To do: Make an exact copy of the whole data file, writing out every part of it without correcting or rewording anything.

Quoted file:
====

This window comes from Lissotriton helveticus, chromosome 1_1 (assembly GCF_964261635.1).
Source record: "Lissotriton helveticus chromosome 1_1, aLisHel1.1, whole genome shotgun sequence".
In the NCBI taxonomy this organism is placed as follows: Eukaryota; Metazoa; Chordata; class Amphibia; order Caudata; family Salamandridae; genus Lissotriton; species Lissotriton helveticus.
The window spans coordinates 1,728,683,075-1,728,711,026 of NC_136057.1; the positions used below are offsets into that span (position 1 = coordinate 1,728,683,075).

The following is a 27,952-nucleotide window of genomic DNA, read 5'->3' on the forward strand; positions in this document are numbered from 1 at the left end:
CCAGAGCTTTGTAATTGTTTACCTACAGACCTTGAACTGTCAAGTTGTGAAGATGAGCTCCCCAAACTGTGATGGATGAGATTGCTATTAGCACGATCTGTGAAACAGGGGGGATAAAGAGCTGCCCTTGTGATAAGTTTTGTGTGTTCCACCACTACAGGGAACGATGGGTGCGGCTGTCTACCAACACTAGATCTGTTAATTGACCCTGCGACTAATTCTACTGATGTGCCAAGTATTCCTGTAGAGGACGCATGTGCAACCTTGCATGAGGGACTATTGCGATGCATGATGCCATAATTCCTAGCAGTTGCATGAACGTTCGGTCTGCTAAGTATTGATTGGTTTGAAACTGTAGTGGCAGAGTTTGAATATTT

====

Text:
This window comes from Lissotriton helveticus, chromosome 1_1 (assembly GCF_964261635.1).
Source record: "Lissotriton helveticus chromosome 1_1, aLisHel1.1, whole genome shotgun sequence".
In the NCBI taxonomy this organism is placed as follows: Eukaryota; Metazoa; Chordata; class Amphibia; order Caudata; family Salamandridae; genus Lissotriton; species Lissotriton helveticus.
The window spans coordinates 1,728,683,075-1,728,711,026 of NC_136057.1; the positions used below are offsets into that span (position 1 = coordinate 1,728,683,075).

The following is a 27,952-nucleotide window of genomic DNA, read 5'->3' on the forward strand; positions in this document are numbered from 1 at the left end:
CCAGAGCTTTGTAATTGTTTACCTACAGACCTTGAACTGTCAAGTTGTGAAGATGAGCTCCCCAAACTGTGATGGATGAGATTGCTATTAGCACGATCTGTGAAACAGGGGGGATAAAGAGCTGCCCTTGTGATAAGTTTTGTGTGTTCCACCACTACAGGGAACGATGGGTGCGGCTGTCTACCAACACTAGATCTGTTAATTGACCCTGCGACTAATTCTACTGATGTGCCAAGTATTCCTGTAGAGGACGCATGTGCAACCTTGCATGAGGGACTATTGCGATGCATGATGCCATAATTCCTAGCAGTTGCATGAACGTTCGGTCTGCTAAGTATTGATTGGTTTGAAACTGTAGTGGCAGAGTTTGAATATTT